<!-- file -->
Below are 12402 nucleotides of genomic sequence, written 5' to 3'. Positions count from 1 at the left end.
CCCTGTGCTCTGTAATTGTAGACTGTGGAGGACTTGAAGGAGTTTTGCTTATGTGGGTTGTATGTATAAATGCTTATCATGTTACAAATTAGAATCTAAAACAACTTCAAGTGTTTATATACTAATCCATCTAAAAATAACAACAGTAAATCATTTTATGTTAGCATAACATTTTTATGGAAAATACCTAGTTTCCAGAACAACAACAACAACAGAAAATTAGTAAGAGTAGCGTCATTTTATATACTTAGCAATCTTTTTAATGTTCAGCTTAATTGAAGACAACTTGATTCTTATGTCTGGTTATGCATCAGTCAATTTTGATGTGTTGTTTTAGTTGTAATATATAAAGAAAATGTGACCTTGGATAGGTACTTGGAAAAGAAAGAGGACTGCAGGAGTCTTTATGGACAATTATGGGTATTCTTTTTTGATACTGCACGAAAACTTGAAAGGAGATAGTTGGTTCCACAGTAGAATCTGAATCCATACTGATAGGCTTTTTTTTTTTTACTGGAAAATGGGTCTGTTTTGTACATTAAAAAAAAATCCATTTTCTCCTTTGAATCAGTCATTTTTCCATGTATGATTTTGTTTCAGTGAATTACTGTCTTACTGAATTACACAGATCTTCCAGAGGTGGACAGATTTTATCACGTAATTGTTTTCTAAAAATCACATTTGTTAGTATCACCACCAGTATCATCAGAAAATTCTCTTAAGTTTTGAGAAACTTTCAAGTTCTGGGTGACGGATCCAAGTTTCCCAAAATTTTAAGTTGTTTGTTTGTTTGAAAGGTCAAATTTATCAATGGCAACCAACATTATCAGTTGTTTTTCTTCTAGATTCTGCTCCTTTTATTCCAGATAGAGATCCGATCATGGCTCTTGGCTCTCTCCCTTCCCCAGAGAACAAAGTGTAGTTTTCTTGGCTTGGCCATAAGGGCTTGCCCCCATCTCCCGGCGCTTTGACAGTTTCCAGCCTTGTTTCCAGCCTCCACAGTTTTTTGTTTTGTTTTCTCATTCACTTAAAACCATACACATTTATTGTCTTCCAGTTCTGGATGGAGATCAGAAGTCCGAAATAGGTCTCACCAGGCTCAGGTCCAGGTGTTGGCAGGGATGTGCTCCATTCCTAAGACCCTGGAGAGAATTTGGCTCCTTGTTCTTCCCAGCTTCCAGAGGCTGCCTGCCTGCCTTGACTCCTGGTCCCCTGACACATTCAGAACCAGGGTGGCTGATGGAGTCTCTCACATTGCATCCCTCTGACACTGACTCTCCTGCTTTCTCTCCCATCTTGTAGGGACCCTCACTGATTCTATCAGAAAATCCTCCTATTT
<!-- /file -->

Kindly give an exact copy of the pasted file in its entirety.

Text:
Below are 12402 nucleotides of genomic sequence, written 5' to 3'. Positions count from 1 at the left end.
CCCTGTGCTCTGTAATTGTAGACTGTGGAGGACTTGAAGGAGTTTTGCTTATGTGGGTTGTATGTATAAATGCTTATCATGTTACAAATTAGAATCTAAAACAACTTCAAGTGTTTATATACTAATCCATCTAAAAATAACAACAGTAAATCATTTTATGTTAGCATAACATTTTTATGGAAAATACCTAGTTTCCAGAACAACAACAACAACAGAAAATTAGTAAGAGTAGCGTCATTTTATATACTTAGCAATCTTTTTAATGTTCAGCTTAATTGAAGACAACTTGATTCTTATGTCTGGTTATGCATCAGTCAATTTTGATGTGTTGTTTTAGTTGTAATATATAAAGAAAATGTGACCTTGGATAGGTACTTGGAAAAGAAAGAGGACTGCAGGAGTCTTTATGGACAATTATGGGTATTCTTTTTTGATACTGCACGAAAACTTGAAAGGAGATAGTTGGTTCCACAGTAGAATCTGAATCCATACTGATAGGCTTTTTTTTTTTTACTGGAAAATGGGTCTGTTTTGTACATTAAAAAAAAATCCATTTTCTCCTTTGAATCAGTCATTTTTCCATGTATGATTTTGTTTCAGTGAATTACTGTCTTACTGAATTACACAGATCTTCCAGAGGTGGACAGATTTTATCACGTAATTGTTTTCTAAAAATCACATTTGTTAGTATCACCACCAGTATCATCAGAAAATTCTCTTAAGTTTTGAGAAACTTTCAAGTTCTGGGTGACGGATCCAAGTTTCCCAAAATTTTAAGTTGTTTGTTTGTTTGAAAGGTCAAATTTATCAATGGCAACCAACATTATCAGTTGTTTTTCTTCTAGATTCTGCTCCTTTTATTCCAGATAGAGATCCGATCATGGCTCTTGGCTCTCTCCCTTCCCCAGAGAACAAAGTGTAGTTTTCTTGGCTTGGCCATAAGGGCTTGCCCCCATCTCCCGGCGCTTTGACAGTTTCCAGCCTTGTTTCCAGCCTCCACAGTTTTTTGTTTTGTTTTCTCATTCACTTAAAACCATACACATTTATTGTCTTCCAGTTCTGGATGGAGATCAGAAGTCCGAAATAGGTCTCACCAGGCTCAGGTCCAGGTGTTGGCAGGGATGTGCTCCATTCCTAAGACCCTGGAGAGAATTTGGCTCCTTGTTCTTCCCAGCTTCCAGAGGCTGCCTGCCTGCCTTGACTCCTGGTCCCCTGACACATTCAGAACCAGGGTGGCTGATGGAGTCTCTCACATTGCATCCCTCTGACACTGACTCTCCTGCTTTCTCTCCCATCTTGTAGGGACCCTCACTGATTCTATCAGAAAATCCTCCTATTT